A Guide To Today’s College Football Coaching Carousel Madness
Given the rumors flying around today, the Arkansas coaching search was so easy to make fun of. Mike Gundy was leaving Oklahoma State to head to Fayetteville, only then he wasn't, only he both was and wasn't, and so on. The whole thing was so ridiculous that I getting tempted to (badly) Photoshop a headset on this guy and suggest he be the next Arkansas coach.
And then... Arkansas actually pulled off a shocker.
It didn't involve Gundy, though. Rather, Yahoo's Pat Forde reported that the Razorbacks hired Bret Bielema away from Wisconsin, and others quickly confirmed that yes, that was indeed happening.
And that wasn't all - just as everyone was catching their breath over the Bielema news, reports emerged that another of the highest-profile open head coaching positions got filled, as Auburn reportedly hired Gus Malzahn away from Arkansas State. While not nearly the blockbuster that was Bielema's hiring, it did create a giant conflagration of college football coaching carousel news. And with that blinding blaze comes many questions, so let's try to answer a few.
UPDATE: One more we should add here: according to SI's Pete Thamel, Boston College filled its coaching vacancy too, hiring Steve Addazio away from Temple. While Florida fans might not have the fondest memories of Addazio, he did have a solid first season at Temple, going 9-4 in 2011. The Owls' Big East return this year, though, didn't go so hot; the team went 4-7. Overall, this strikes us as a pretty underwhelming hire, though BC's firmly entrenched in "things can't get much worse" territory, so Addazio may well improve things, if not to a great extent.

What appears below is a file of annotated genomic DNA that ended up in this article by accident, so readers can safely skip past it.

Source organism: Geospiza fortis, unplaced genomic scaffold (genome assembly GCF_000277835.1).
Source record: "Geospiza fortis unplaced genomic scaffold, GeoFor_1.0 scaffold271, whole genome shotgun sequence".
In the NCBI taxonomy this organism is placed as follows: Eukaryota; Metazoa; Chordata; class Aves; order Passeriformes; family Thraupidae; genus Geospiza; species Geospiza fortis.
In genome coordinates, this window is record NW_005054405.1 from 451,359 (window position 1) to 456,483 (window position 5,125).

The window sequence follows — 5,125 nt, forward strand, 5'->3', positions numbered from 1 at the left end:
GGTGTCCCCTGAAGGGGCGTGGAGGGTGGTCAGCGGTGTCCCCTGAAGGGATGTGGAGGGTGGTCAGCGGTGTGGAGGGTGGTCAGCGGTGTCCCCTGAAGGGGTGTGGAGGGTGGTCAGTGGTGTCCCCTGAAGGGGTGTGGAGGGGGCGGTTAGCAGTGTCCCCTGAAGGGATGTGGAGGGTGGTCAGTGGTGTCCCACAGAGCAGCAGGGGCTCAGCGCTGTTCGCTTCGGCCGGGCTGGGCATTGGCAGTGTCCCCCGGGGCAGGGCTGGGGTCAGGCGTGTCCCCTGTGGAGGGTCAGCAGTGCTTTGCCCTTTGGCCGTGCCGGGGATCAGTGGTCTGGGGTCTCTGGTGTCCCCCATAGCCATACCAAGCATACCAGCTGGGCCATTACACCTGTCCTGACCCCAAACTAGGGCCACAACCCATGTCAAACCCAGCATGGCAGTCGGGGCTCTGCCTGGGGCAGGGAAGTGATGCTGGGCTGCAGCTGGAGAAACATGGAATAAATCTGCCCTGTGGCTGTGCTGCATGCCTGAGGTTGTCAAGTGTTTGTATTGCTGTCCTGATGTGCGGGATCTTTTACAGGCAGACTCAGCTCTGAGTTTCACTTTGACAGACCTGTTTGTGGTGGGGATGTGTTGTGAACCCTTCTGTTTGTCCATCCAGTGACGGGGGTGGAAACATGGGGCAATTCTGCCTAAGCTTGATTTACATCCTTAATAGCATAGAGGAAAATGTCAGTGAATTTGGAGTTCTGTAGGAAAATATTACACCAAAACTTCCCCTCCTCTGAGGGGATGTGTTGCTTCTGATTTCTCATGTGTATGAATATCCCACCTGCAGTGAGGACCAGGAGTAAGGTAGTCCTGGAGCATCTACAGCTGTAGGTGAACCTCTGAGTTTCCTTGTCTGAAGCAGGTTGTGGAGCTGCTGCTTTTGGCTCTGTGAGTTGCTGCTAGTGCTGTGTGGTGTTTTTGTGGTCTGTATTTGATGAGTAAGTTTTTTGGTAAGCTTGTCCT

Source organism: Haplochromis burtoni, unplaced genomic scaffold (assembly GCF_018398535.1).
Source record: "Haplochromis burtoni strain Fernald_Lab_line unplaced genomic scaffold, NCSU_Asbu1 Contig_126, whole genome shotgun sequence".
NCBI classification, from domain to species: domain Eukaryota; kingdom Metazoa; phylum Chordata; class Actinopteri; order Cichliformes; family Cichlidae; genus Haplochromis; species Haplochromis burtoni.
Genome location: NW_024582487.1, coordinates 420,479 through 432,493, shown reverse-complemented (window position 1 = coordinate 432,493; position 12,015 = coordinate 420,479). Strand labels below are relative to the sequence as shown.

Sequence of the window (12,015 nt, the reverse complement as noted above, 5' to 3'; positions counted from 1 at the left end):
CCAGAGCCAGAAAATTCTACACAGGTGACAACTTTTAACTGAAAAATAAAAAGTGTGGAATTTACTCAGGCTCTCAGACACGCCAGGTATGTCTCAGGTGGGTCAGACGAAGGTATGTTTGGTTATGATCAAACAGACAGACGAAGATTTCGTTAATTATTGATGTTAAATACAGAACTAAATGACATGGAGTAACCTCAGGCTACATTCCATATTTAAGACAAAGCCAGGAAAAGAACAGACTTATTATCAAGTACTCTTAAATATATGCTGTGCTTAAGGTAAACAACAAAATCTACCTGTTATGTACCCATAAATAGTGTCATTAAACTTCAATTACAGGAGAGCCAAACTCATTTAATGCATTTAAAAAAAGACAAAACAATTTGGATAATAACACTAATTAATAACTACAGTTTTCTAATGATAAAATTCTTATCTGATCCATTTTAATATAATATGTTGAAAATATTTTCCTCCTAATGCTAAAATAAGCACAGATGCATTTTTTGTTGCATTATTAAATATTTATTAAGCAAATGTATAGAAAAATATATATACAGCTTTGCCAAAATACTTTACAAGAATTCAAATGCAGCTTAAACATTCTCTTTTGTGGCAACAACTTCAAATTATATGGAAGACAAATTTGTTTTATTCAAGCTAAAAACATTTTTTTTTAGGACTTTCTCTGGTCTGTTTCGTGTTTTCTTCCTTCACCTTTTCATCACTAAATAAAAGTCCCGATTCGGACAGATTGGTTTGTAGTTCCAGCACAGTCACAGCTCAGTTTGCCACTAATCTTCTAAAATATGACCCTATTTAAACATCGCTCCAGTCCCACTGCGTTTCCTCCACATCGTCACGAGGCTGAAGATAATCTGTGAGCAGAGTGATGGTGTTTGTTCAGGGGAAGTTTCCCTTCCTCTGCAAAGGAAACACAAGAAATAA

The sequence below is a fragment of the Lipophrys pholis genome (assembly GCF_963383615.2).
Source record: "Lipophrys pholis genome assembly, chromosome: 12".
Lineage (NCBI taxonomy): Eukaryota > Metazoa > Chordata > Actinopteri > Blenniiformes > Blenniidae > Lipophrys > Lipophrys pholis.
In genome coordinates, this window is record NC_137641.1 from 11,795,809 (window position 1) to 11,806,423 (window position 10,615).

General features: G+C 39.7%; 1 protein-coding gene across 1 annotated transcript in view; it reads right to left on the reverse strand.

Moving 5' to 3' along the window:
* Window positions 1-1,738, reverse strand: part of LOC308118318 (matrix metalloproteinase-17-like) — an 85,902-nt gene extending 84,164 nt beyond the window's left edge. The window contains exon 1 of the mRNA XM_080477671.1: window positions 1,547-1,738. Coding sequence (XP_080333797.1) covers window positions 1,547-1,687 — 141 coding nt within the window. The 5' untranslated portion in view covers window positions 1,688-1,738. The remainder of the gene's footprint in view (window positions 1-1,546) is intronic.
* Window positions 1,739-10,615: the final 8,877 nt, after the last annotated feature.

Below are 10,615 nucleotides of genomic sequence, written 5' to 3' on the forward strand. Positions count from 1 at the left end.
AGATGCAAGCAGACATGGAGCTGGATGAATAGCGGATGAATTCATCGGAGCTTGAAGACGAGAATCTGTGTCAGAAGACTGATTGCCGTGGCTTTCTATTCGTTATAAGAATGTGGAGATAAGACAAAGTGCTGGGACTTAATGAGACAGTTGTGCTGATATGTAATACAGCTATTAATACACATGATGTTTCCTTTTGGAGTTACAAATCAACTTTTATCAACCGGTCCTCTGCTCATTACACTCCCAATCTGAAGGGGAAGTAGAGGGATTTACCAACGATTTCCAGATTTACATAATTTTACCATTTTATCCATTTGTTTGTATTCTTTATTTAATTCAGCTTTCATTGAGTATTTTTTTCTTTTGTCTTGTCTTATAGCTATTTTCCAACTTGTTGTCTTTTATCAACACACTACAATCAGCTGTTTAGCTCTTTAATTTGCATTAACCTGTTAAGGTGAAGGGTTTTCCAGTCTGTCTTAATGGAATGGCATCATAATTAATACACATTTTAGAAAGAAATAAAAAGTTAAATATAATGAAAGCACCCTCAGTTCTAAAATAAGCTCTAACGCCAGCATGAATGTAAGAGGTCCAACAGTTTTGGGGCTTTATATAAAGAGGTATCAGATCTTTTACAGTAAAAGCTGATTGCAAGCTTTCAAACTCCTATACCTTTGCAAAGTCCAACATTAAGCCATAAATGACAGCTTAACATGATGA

The rest of the original post is below.
First, Bielema. Is this hire surprising? Why or why not?
It's beyond surprising. Forde's initial report called it a "stunning coup." Why? Well, a lot of names were mentioned in connection with the Arkansas job (even after discounting the Jon Gruden pipe dream), and Bielema's was never among them. And why would it have been? Bielema's never been a head coach anywhere but at Wisconsin, and he's never been a coach, period, anywhere but the Midwest. He was born in Illinois. He went to school at Iowa. To Bielema, the SEC is entirely uncharted territory.
Not to mention he's got a good thing going at Wisconsin. He's never had a losing season, and despite the Badgers having their worst season since 2008 this year, they're still going to the Rose Bowl (thanks to Ohio State and Penn State being ineligible for postseason play, and - to Wisconsin's credit - a thrashing of Nebraska in the Big 10 title game).
This Rose Bowl will be the Badgers' third straight, so clearly he's got the program in a pretty good spot and knows the job he has right now affords him the opportunity to compete on a national stage. Given how long he'd already been at Wisconsin - he was an assistant there for two years before being promoted to the top job - we wouldn't have been surprised to see him make like his predecessor Barry Alvarez and coach the Badgers until he decided he was done coaching.
So why would he leave?
We'll find out a bit more on this when Bielema inevitably addresses this topic at his introductory press conference, but our guesses are: 1) he decided he wanted a new challenge, and he wanted that challenge to entail competing against college football's best. The SEC is where college football's best is generally thought to reside, and with that comes more respect for your program when it does well: Bielema twice had one-loss regular seasons at Wisconsin. That got those teams into the Capital One and Rose Bowls, respectively. A one-loss regular season at Arkansas would, more often than not, put you in prime national championship position. That has to be enticing.